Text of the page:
Despite the relatively large size of Canada’s caribou population, some subspecies, such as the Woodland Caribou, are experiencing ongoing range decreases that threaten their survival. Considered by many conservationists to be an important umbrella species whose presence may be intrinsic to the subsistence of numerous other species. Canada’s caribou are the subject of concern in the face of climate change and habitat disruption.
This midsized ruminant lives primarily on nutrient-rich lichens in the winter, adding leaves and grasses to its diet as they become available in the warmer months. All caribou shovel their way to lichens through winter snows using specially adapted hooves. The hooves, whose rigidity changes with the seasons to give the animal greater grip on ice, rock, or boggy land, also grow much longer in winter to give the caribou greater traction on snow. The two dewclaws at the back of each hoof help to improve the caribou’s weight distribution and balance in any terrain. To escape their main predator, the grey wolf, caribou can run at speeds of up to 80 kilometres per hour, and are fast, strong swimmers.
Each caribou subspecies bears important adaptations in size, musculature, and other physical traits that make it exceptionally well suited to its habitat. The smaller subspecies of the tundra are stouter, their shortened, fur-covered features protected from harsh Arctic winds. Fur colour also varies widely among caribou, depending on subspecies, season, and geographical location. Generally, the caribou’s colouring ranges from off-white to dark brown.
All caribou have noses with special adaptations that increase the surface area of the nostrils so that they can heat the frozen Arctic air as they inhale, before it reaches their lungs. Recent research suggests that caribou may be able to see ultraviolet light—if so, they are the only mammal that can. The adaptation is believed to result from the need to visually distinguish objects in an environment which offers little visual contrast in the normal light range.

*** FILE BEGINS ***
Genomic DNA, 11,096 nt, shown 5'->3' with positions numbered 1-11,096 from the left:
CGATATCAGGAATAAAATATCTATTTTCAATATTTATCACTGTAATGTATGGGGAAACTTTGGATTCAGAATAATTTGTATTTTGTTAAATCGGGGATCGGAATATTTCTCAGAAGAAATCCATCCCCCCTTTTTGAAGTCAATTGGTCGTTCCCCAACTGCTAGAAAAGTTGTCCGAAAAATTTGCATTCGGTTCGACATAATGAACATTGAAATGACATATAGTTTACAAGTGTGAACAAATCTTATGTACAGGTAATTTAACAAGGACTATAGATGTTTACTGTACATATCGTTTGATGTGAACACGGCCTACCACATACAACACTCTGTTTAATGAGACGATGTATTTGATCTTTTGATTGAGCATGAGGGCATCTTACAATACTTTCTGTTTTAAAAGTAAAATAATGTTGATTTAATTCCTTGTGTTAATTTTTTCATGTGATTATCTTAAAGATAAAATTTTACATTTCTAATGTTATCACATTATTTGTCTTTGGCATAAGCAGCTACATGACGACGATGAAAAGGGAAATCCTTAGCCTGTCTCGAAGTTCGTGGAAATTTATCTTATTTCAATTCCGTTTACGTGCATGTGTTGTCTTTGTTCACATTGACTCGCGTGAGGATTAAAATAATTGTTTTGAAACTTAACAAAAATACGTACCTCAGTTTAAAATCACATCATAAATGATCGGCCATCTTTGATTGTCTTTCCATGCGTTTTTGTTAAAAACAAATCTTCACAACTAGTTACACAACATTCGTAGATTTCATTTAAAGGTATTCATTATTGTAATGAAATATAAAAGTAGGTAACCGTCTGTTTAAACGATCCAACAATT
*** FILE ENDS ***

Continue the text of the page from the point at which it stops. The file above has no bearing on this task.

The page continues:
Caribou are unique among Cervidae in that both sexes grow antlers. Though the males’ antlers are typically larger, giving them dominance through the summer months and autumn mating season, pregnant females retain their antlers long after the males have shed theirs in late autumn, thereby becoming dominant over the herd through the long winter months until they return to their calving grounds and give birth in May and June.
Caribou are exceptional travellers, covering more ground in their migrations than any other land animal. Some of Canada’s caribou populations travel 5,000 kilometres each year. They migrate together in enormous herds; in spring, these groups can number 500,000 and are an amazing sight to behold.
A Canadian Icon
For Canadians, the caribou embodies the tale of this nation’s ageless landscape. In the caribou, we behold a vast migratory journey through space and time. We relate to its resilience, its ability, across the massive span of millennia and kilometres, to nourish itself and thrive in harsh, remote conditions. It teaches us the lessons of survival in this land: the benefits of slow, steady progress borne of tireless effort; the safety of the herd against predators large and small; and our intrinsic interconnection with the world we inhabit. It is no surprise that this unique animal is a Canadian icon, celebrated since 1937 on Canada’s 25-cent circulation coin, official animal of Newfoundland and Labrador, and shield-bearer of the Nunavut coat of arms.